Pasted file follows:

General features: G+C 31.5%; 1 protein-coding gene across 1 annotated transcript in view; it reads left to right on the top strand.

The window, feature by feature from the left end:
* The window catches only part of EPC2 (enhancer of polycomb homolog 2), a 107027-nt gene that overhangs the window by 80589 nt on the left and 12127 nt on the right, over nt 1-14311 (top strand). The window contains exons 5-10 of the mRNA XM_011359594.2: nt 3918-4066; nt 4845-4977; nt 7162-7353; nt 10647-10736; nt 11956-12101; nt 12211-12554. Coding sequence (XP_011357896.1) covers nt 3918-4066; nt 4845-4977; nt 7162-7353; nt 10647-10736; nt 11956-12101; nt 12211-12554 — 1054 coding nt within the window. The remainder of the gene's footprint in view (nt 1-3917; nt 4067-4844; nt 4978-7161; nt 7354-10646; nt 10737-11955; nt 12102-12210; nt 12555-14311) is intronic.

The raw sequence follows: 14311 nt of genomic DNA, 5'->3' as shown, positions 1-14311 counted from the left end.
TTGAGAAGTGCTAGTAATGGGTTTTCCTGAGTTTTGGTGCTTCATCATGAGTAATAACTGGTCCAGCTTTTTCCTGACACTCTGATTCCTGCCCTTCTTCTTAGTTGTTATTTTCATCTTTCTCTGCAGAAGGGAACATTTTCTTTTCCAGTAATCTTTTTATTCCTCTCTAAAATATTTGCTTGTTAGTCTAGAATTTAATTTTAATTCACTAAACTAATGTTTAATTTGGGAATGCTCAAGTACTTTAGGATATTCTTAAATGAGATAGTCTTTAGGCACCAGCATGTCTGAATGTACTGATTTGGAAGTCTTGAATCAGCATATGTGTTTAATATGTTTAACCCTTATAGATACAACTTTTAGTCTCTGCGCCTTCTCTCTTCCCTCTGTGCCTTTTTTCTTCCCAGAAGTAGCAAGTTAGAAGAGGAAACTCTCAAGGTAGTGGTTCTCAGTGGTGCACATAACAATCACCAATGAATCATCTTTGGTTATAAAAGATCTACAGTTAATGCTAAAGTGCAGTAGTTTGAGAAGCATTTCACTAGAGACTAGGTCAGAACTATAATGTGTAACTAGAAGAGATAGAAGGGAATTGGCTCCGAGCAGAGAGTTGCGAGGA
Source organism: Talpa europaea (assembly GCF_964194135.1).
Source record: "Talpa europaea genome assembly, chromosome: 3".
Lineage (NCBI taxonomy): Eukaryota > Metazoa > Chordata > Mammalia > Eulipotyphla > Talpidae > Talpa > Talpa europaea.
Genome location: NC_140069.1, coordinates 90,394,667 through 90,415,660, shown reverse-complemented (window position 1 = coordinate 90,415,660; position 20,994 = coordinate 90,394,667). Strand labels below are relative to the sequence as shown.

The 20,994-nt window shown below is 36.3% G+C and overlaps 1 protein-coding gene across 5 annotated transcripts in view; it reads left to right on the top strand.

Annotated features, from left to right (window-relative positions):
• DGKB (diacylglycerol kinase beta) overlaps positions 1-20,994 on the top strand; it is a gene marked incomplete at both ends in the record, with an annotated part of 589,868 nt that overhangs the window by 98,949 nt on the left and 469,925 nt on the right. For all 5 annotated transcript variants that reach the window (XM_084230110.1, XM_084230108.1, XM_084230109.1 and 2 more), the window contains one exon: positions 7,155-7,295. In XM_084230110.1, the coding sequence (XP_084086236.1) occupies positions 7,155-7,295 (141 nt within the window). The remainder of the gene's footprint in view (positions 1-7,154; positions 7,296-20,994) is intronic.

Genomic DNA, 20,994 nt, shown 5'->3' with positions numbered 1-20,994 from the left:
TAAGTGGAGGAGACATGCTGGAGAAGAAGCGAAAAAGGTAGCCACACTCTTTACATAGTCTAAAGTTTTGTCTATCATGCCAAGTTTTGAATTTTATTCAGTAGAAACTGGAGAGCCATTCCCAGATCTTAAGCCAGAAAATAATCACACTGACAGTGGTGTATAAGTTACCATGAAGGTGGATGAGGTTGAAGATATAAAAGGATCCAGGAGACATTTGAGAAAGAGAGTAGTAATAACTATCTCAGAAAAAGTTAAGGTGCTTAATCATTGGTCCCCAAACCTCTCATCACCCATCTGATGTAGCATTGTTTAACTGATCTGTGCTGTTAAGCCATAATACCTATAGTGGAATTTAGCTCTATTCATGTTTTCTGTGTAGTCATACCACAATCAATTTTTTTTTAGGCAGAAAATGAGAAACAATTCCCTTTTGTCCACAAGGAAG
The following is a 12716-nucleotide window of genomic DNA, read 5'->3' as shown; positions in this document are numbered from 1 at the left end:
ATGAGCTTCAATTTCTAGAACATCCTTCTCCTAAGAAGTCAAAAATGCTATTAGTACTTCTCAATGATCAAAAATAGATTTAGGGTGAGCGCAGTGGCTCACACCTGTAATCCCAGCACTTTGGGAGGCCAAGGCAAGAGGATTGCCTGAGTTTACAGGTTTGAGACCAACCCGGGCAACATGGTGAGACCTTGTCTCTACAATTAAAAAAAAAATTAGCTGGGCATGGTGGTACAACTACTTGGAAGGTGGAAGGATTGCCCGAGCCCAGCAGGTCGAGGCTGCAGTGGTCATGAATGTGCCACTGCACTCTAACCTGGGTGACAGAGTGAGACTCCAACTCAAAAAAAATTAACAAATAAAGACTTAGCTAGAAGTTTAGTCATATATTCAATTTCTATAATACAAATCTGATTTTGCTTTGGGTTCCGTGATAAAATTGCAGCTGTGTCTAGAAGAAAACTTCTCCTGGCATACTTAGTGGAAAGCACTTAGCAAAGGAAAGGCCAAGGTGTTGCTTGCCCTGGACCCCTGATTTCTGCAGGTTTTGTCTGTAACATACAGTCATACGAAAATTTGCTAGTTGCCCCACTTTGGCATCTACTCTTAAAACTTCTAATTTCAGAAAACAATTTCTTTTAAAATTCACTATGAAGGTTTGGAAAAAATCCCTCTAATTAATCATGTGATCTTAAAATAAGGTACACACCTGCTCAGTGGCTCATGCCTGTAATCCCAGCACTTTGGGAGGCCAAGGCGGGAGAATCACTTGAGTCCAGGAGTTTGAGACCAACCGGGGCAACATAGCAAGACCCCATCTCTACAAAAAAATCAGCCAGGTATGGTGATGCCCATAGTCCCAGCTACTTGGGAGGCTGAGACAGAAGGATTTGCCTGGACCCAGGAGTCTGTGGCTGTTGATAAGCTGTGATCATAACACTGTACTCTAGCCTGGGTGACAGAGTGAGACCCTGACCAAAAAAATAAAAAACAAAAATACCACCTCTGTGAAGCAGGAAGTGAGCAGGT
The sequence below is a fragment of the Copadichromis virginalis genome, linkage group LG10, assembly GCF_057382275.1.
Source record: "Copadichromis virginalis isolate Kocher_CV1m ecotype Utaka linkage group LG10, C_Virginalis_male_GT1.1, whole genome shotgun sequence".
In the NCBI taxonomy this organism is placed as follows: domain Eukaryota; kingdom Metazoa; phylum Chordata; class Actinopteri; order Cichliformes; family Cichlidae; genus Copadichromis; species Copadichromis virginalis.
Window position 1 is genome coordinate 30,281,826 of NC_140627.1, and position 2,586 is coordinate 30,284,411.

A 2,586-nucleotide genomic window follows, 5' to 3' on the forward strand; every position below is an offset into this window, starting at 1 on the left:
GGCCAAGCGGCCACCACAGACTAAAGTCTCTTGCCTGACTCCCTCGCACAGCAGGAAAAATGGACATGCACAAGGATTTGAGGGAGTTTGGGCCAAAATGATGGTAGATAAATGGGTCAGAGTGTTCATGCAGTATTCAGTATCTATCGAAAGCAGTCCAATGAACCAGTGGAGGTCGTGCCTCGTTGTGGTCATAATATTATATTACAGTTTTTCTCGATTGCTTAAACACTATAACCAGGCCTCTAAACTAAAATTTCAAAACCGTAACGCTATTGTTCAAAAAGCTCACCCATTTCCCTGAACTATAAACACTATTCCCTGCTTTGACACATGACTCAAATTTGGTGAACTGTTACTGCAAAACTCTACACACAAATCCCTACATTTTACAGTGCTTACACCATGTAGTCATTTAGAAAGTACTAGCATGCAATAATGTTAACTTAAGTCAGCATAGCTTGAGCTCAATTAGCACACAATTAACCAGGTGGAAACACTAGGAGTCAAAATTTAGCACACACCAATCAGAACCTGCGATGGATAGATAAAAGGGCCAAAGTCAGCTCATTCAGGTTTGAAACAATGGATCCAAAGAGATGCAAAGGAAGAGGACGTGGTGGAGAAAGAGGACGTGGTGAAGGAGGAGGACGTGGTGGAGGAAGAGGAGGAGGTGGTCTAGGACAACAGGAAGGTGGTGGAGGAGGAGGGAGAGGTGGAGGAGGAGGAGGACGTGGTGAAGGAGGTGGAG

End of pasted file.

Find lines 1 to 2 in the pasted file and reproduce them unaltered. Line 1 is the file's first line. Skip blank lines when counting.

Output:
General features: G+C 31.5%; 1 protein-coding gene across 1 annotated transcript in view; it reads left to right on the top strand.

The window, feature by feature from the left end: